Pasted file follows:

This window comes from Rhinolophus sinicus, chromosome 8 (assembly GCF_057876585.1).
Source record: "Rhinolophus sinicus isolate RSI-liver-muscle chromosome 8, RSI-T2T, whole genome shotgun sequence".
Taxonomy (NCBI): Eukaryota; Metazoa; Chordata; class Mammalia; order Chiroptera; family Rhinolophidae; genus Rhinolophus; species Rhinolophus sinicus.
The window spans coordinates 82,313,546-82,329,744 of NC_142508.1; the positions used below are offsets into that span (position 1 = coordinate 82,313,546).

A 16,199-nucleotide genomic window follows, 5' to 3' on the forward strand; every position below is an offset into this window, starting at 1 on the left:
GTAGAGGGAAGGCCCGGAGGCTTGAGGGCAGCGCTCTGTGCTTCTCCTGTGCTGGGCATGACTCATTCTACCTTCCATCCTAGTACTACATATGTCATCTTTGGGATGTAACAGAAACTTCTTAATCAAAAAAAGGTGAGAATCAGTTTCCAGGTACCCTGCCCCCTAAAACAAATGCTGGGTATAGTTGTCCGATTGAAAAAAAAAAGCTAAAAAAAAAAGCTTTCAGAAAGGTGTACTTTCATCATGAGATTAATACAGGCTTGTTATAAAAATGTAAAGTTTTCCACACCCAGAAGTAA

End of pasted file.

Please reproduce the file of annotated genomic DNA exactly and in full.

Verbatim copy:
This window comes from Rhinolophus sinicus, chromosome 8 (assembly GCF_057876585.1).
Source record: "Rhinolophus sinicus isolate RSI-liver-muscle chromosome 8, RSI-T2T, whole genome shotgun sequence".
Taxonomy (NCBI): Eukaryota; Metazoa; Chordata; class Mammalia; order Chiroptera; family Rhinolophidae; genus Rhinolophus; species Rhinolophus sinicus.
The window spans coordinates 82,313,546-82,329,744 of NC_142508.1; the positions used below are offsets into that span (position 1 = coordinate 82,313,546).

A 16,199-nucleotide genomic window follows, 5' to 3' on the forward strand; every position below is an offset into this window, starting at 1 on the left:
GTAGAGGGAAGGCCCGGAGGCTTGAGGGCAGCGCTCTGTGCTTCTCCTGTGCTGGGCATGACTCATTCTACCTTCCATCCTAGTACTACATATGTCATCTTTGGGATGTAACAGAAACTTCTTAATCAAAAAAAGGTGAGAATCAGTTTCCAGGTACCCTGCCCCCTAAAACAAATGCTGGGTATAGTTGTCCGATTGAAAAAAAAAAGCTAAAAAAAAAAGCTTTCAGAAAGGTGTACTTTCATCATGAGATTAATACAGGCTTGTTATAAAAATGTAAAGTTTTCCACACCCAGAAGTAA